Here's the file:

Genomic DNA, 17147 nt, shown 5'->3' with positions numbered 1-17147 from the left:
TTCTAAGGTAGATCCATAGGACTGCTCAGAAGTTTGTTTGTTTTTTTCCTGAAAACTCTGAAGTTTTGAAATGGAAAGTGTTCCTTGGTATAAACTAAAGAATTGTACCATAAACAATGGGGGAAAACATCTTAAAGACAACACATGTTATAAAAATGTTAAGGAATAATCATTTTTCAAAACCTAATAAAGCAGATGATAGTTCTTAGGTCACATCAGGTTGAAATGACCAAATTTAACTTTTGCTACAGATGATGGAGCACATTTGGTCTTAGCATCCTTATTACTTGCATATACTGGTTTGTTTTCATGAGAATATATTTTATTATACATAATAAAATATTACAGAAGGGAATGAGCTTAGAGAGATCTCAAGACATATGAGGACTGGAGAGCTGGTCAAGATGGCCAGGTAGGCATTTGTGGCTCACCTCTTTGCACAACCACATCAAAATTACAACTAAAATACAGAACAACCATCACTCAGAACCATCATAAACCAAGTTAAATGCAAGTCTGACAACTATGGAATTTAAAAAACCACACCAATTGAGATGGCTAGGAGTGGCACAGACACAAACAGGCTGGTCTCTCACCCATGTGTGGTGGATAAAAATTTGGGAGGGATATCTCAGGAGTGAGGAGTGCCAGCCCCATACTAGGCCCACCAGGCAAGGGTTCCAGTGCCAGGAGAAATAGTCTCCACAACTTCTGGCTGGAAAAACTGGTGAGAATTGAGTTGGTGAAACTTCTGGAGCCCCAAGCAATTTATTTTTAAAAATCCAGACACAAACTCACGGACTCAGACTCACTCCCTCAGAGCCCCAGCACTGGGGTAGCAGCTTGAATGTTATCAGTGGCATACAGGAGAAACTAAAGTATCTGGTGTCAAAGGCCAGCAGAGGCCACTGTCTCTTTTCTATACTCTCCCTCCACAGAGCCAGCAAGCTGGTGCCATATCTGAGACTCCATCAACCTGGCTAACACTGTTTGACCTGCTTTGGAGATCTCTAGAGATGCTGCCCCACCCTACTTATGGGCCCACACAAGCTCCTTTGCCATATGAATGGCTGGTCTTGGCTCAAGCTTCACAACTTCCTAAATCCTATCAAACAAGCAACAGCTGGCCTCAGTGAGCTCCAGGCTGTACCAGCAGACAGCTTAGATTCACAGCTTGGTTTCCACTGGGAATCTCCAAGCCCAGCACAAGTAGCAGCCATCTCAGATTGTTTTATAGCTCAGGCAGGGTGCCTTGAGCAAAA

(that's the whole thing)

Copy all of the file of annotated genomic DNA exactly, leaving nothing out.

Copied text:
Genomic DNA, 17147 nt, shown 5'->3' with positions numbered 1-17147 from the left:
TTCTAAGGTAGATCCATAGGACTGCTCAGAAGTTTGTTTGTTTTTTTCCTGAAAACTCTGAAGTTTTGAAATGGAAAGTGTTCCTTGGTATAAACTAAAGAATTGTACCATAAACAATGGGGGAAAACATCTTAAAGACAACACATGTTATAAAAATGTTAAGGAATAATCATTTTTCAAAACCTAATAAAGCAGATGATAGTTCTTAGGTCACATCAGGTTGAAATGACCAAATTTAACTTTTGCTACAGATGATGGAGCACATTTGGTCTTAGCATCCTTATTACTTGCATATACTGGTTTGTTTTCATGAGAATATATTTTATTATACATAATAAAATATTACAGAAGGGAATGAGCTTAGAGAGATCTCAAGACATATGAGGACTGGAGAGCTGGTCAAGATGGCCAGGTAGGCATTTGTGGCTCACCTCTTTGCACAACCACATCAAAATTACAACTAAAATACAGAACAACCATCACTCAGAACCATCATAAACCAAGTTAAATGCAAGTCTGACAACTATGGAATTTAAAAAACCACACCAATTGAGATGGCTAGGAGTGGCACAGACACAAACAGGCTGGTCTCTCACCCATGTGTGGTGGATAAAAATTTGGGAGGGATATCTCAGGAGTGAGGAGTGCCAGCCCCATACTAGGCCCACCAGGCAAGGGTTCCAGTGCCAGGAGAAATAGTCTCCACAACTTCTGGCTGGAAAAACTGGTGAGAATTGAGTTGGTGAAACTTCTGGAGCCCCAAGCAATTTATTTTTAAAAATCCAGACACAAACTCACGGACTCAGACTCACTCCCTCAGAGCCCCAGCACTGGGGTAGCAGCTTGAATGTTATCAGTGGCATACAGGAGAAACTAAAGTATCTGGTGTCAAAGGCCAGCAGAGGCCACTGTCTCTTTTCTATACTCTCCCTCCACAGAGCCAGCAAGCTGGTGCCATATCTGAGACTCCATCAACCTGGCTAACACTGTTTGACCTGCTTTGGAGATCTCTAGAGATGCTGCCCCACCCTACTTATGGGCCCACACAAGCTCCTTTGCCATATGAATGGCTGGTCTTGGCTCAAGCTTCACAACTTCCTAAATCCTATCAAACAAGCAACAGCTGGCCTCAGTGAGCTCCAGGCTGTACCAGCAGACAGCTTAGATTCACAGCTTGGTTTCCACTGGGAATCTCCAAGCCCAGCACAAGTAGCAGCCATCTCAGATTGTTTTATAGCTCAGGCAGGGTGCCTTGAGCAAAA